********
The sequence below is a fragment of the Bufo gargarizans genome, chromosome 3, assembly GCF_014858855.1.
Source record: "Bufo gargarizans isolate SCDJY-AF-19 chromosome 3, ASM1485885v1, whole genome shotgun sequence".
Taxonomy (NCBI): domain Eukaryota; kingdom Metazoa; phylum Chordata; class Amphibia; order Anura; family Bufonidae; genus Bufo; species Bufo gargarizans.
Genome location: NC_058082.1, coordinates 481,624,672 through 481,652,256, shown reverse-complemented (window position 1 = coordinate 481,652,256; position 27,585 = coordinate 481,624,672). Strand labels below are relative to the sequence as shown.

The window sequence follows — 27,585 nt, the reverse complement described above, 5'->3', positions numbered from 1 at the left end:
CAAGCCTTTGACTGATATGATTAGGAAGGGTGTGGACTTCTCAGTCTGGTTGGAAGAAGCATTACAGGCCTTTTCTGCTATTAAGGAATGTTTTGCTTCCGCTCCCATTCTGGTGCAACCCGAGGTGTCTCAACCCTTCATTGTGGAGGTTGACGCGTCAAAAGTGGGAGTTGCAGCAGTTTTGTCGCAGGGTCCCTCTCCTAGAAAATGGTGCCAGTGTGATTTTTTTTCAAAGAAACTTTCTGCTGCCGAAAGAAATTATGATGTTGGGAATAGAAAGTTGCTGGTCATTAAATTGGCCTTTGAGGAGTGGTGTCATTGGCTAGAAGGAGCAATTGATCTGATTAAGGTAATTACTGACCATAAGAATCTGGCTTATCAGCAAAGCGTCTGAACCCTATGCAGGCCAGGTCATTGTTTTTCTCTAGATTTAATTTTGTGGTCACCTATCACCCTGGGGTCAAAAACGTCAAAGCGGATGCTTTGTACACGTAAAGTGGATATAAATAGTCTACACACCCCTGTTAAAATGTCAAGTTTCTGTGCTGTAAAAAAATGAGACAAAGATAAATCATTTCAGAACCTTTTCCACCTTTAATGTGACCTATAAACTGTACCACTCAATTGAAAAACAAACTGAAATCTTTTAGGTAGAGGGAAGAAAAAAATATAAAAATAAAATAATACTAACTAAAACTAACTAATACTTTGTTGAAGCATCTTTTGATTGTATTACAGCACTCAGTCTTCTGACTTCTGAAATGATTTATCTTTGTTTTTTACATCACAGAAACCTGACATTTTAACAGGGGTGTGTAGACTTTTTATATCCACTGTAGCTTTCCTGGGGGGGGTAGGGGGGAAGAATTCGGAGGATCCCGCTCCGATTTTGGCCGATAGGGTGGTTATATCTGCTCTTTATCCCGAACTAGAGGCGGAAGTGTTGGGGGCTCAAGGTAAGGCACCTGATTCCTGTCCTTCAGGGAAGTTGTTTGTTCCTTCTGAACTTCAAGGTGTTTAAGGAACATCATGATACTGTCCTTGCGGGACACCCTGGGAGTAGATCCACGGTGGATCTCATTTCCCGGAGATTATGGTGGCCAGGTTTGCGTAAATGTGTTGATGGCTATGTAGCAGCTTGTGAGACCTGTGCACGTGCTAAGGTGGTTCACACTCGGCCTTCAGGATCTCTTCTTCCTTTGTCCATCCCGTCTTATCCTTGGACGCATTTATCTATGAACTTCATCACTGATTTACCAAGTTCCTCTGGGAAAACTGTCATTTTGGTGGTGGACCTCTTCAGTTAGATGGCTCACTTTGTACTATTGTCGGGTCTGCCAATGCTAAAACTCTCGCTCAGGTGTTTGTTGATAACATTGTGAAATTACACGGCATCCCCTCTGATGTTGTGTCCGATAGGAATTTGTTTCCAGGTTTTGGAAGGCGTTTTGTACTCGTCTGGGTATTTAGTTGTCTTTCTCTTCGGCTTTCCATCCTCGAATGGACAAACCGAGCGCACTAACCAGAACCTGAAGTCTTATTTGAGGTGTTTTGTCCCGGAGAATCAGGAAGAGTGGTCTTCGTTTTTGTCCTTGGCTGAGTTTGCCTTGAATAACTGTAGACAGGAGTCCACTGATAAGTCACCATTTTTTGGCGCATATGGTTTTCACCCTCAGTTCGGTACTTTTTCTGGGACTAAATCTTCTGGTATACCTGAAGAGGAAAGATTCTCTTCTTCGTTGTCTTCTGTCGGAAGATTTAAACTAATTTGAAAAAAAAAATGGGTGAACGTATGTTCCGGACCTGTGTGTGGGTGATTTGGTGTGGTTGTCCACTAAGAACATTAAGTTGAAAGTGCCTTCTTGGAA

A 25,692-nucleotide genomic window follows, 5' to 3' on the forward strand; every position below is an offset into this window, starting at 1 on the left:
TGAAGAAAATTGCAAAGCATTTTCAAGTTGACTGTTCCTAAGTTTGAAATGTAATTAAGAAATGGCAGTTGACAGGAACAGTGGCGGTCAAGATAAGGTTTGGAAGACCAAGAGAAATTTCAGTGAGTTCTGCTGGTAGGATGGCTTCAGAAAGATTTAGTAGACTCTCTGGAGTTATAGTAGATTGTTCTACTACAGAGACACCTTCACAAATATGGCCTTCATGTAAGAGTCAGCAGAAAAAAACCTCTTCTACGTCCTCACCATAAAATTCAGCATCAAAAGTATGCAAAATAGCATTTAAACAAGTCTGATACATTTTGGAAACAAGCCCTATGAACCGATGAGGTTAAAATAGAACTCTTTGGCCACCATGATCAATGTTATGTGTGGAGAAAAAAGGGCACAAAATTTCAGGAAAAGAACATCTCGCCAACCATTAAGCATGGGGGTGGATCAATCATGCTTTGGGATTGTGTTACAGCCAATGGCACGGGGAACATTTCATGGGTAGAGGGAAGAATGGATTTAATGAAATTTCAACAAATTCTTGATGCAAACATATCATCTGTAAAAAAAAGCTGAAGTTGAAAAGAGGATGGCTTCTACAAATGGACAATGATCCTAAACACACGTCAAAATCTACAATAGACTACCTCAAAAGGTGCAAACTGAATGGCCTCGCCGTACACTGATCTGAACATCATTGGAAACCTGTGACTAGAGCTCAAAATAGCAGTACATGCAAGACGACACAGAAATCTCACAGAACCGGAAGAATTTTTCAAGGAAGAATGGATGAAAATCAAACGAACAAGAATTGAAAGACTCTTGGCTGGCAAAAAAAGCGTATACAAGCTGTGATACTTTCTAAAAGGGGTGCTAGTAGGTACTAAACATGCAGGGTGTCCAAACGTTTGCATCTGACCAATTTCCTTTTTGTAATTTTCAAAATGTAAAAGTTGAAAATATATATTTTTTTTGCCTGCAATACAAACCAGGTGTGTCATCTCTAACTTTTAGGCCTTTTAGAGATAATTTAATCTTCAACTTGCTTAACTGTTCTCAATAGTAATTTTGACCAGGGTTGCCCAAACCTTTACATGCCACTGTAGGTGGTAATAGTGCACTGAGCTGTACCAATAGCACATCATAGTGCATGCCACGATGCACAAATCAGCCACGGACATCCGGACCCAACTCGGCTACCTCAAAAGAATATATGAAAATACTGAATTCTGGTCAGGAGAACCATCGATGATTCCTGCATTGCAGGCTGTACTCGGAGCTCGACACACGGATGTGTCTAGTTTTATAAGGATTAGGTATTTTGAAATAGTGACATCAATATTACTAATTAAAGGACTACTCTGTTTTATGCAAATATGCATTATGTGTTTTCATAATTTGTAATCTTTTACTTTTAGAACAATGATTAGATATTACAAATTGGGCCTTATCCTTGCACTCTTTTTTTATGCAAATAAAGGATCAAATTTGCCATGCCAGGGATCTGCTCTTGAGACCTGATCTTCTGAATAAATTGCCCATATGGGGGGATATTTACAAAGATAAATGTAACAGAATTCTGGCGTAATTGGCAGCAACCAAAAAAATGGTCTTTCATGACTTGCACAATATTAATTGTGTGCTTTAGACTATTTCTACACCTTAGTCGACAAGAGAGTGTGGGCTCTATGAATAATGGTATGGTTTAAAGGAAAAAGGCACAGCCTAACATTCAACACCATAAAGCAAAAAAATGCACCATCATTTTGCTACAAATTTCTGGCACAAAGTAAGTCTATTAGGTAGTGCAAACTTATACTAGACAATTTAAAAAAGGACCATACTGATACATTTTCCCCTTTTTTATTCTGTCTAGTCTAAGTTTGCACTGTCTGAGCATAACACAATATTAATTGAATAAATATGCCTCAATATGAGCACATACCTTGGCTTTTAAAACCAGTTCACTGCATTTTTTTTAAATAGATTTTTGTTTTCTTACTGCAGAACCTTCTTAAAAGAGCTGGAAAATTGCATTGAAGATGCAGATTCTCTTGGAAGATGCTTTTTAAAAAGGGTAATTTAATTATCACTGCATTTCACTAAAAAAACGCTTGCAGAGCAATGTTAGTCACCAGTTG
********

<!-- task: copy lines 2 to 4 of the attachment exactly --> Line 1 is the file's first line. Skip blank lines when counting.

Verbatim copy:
Source record: "Bufo gargarizans isolate SCDJY-AF-19 chromosome 3, ASM1485885v1, whole genome shotgun sequence".
Taxonomy (NCBI): domain Eukaryota; kingdom Metazoa; phylum Chordata; class Amphibia; order Anura; family Bufonidae; genus Bufo; species Bufo gargarizans.
Genome location: NC_058082.1, coordinates 481,624,672 through 481,652,256, shown reverse-complemented (window position 1 = coordinate 481,652,256; position 27,585 = coordinate 481,624,672). Strand labels below are relative to the sequence as shown.